In Hans Christian Andersen’s fairy tales we notice that the search for true community is on the agenda in one way or another in quite a few places; but at the same time this search quite often tends to be hampered by some kind of daemonic agency, upsetting everything. The polarity in question is at the same time frequently supplemented by another pair of opposites, where the extraordinary individual (like the ugly duckling) is longing for a kind of mystical unity with the commonplace, that underlying common ground, where separation and estrangement can be overcome. These contrasting themes may be recognized in three of Andersen’s stories: “The Drop of Water” (1847), “The Happy Family” (1847, 1848), and “The Wood Nymph” (1868): in these three stories a widely varying emphasis is nevertheless placed on the foresaid thematic elements, and we sometimes even come across obviously parodic versions of the set-up.
The problem of ‘The Red Shoes’: Steps Towards a Reading of UnreadabilityJacob Bøggild
“The Red Shoes” is a story about community at several levels. The protagonist, Karen, is an outsider from the beginning of the story, and remains one until the end. She is one of many characters in Andersen’s stories who raise questions about the notion of community by being excluded from one. The question whether community is at all conceivable without being founded upon the sacrifice or exclusion of someone or something is a pertinent one in Andersen. In spite of her exclusion, Karen is very much a social being. She incarnates the notion that desire is social, because desire is the desire of the Other. Furthermore, she exemplifies that desire, as the desire of the Other, is a result of the ban on or the prohibition of something. Karen might be vain. But she is also the victim of forces beyond the control of a human subject.
Andersen’s Community of Readers: Author Readings and Nineteenth-Century Vocal CultureJakob Stougaard Nielsen
Much like Charles Dickens, Andersen was an oral performer of his own works. Throughout his career he would read aloud from the first draft of a tale to an intimate circle of friends; the tale would then be revised according to the audience’s response, and then read aloud again before a final version would make it into publication. He would later in his career read to a larger and more diverse public. This paper will argue that Andersen discovered that by reconnecting his literary works with his voice in public readings, he could reproduce the intimacy, responsiveness, and conversational nature imagined for his printed tales. As a celebrity author whose tales had left the safe confines of the nursery to be read by diverse audiences in several periodicals and in often less than satisfying translations, public readings were a way to reclaim authority over his dispersed works and connect with a motley community of readers.
H.C. Andersen’s use of anthropomorphism: conveying themes of pathos and hopeJulia Paludan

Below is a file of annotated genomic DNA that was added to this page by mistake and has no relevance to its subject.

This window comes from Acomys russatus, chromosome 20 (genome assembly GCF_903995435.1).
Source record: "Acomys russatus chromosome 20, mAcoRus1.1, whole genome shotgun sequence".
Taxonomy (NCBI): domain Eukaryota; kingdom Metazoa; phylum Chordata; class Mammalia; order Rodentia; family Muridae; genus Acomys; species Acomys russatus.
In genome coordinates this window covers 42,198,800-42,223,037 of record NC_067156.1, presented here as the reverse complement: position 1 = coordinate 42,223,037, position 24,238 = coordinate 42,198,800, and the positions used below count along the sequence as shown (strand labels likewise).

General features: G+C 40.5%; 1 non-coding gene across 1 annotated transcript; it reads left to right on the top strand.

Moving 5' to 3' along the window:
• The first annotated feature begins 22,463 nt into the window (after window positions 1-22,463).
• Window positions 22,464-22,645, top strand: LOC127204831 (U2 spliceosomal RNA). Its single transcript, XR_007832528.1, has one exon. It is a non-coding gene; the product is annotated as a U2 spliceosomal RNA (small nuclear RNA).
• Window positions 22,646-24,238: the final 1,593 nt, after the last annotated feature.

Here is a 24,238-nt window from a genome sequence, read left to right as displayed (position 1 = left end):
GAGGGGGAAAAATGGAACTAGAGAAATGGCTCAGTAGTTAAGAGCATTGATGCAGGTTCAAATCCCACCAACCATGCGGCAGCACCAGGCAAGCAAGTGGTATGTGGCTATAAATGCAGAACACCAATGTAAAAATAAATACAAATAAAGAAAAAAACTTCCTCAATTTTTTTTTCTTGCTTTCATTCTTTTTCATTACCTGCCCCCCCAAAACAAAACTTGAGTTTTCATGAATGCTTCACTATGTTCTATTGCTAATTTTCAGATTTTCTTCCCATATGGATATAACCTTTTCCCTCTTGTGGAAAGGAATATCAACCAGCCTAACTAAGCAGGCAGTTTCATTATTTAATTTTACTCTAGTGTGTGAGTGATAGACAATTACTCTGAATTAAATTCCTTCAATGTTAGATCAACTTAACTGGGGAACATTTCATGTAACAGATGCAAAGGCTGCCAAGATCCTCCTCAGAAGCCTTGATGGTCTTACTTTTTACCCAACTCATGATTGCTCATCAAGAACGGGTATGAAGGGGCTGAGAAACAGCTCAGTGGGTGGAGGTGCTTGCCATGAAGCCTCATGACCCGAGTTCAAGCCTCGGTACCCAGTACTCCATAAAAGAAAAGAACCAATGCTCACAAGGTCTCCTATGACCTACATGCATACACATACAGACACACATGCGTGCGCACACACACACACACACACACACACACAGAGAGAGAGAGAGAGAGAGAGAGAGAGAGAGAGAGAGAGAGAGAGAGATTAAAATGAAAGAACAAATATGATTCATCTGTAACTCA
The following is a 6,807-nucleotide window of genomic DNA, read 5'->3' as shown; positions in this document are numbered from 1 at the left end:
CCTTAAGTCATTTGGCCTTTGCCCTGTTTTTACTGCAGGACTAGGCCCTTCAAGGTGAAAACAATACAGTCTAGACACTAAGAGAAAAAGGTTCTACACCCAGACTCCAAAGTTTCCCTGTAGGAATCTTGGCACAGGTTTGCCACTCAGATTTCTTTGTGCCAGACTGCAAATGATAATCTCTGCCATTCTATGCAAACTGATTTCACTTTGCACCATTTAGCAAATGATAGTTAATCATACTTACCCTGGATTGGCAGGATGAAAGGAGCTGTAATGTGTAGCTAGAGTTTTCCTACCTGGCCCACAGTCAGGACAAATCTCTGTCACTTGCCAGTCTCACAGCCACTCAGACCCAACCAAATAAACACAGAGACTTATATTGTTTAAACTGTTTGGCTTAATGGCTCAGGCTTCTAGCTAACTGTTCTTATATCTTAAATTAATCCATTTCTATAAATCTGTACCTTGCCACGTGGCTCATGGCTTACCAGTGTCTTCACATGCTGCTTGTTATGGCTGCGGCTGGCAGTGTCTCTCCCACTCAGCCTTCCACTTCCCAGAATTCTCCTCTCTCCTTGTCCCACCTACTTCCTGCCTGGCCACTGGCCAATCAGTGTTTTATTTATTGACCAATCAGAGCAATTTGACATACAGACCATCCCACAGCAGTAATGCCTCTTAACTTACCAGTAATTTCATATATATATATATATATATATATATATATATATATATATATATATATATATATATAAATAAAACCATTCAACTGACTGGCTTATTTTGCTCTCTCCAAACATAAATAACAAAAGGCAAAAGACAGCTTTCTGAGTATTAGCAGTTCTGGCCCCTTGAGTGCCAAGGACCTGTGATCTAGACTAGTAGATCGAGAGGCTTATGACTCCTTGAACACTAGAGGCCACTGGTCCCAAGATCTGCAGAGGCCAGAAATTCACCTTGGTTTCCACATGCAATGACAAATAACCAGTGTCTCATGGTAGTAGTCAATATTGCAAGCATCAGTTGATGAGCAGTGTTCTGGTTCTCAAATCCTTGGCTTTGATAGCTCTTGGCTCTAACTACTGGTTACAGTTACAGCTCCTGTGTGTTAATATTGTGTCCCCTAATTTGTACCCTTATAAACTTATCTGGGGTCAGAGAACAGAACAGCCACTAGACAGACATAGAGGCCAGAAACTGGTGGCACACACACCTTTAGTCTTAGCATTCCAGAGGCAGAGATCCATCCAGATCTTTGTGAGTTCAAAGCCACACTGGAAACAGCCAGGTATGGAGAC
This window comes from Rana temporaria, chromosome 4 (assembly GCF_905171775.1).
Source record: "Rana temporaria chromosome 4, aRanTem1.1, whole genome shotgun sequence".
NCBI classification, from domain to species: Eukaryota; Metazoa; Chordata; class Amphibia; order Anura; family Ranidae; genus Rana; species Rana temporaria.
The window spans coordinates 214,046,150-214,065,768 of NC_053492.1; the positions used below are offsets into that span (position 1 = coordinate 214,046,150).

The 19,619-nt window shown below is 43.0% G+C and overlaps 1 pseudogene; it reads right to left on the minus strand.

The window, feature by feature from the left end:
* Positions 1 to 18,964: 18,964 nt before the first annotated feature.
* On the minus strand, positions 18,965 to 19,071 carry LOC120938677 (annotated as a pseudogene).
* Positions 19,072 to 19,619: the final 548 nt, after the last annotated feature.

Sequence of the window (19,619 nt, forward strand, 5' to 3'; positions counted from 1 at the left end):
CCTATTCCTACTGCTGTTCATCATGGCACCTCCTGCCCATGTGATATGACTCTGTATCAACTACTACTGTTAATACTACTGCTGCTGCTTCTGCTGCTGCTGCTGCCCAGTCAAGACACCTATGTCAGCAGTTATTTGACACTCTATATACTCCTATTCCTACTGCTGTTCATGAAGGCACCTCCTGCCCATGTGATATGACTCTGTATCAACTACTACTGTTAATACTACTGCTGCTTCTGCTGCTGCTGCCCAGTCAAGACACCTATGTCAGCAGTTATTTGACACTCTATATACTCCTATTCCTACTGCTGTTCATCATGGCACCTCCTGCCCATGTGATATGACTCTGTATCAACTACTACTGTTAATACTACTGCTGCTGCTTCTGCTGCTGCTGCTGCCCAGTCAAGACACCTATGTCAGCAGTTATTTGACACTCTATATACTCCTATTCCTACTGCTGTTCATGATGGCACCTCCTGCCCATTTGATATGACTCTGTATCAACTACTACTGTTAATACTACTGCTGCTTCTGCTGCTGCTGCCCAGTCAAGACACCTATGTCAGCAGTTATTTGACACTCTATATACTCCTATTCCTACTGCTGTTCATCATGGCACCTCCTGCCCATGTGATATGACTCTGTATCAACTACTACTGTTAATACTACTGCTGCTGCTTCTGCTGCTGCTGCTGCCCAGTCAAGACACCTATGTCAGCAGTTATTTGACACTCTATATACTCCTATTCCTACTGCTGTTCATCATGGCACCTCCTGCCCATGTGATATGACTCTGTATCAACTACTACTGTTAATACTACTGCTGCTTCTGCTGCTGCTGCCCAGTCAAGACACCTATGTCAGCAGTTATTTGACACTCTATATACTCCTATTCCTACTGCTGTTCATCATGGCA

Anthropomorphism - and especially the symbolic use of feathered creatures - is a common theme in many of Hans Christian Andersen’s fairy-tales. It is employed in such works as ’The Ugly Duckling’ , ’The Sweethearts’, ‘The Darning Needle’, ’It’s Quite True’ and also ’The Marsh- King’s Daughter’ as well as many others. The symbolic use of birds is an important theme in many of his works, where he evokes the beauty of nature and its creatures, often with an added touch of humour.
Andersen’s personification of animals also provides a subtle disguise for graver issues, allowing younger readers access to complex and universal issues.
Just as Aesop’s fables, H.C. Andersen conveys moral issues of often sombre content, in a way which appeals to all generations and nationalities. Andersen’s popularity derives from his skill in expressing pathos as well as beauty and hope.
How does Hans Christian Andersen ‘write’ gardens?Karin Esmann Knudsen, phd, associale professor SDU
From his travels H.C. Andersen knew famous gardens as Villa d’Este in Tivoli, the park around Villa Borghese in Rome and the park complex around Versailles and Trianon in France, and in Denmark he had a close relationship to gardens as Frederiksberg Have, Glorup, Gisselfeld and Bregentved, and he also visited Liselund and Sanderumgaards Have. At the time of his life and writings the English landscape garden had been transferred into Denmark as a so called romantic garden (Elling 1942). The paper will examine the interaction between the ancient topoi, the ideal landscapes, and the real gardens in the physical world where H.C. Andersen stayed and wrote i.e. Den grimme ælling and Den lykkelige familie. How does he write about the gardens in his diaries and in his autobiographies, and how do the gardens appear in his fairy tales? How can we recognize his special voice and way of telling when it comes to gardens?
Ethics of the discarded. Hans Christian Andersen’s use of waste, rubbish, and other stuffKarin Sanders. University of California, Berkeley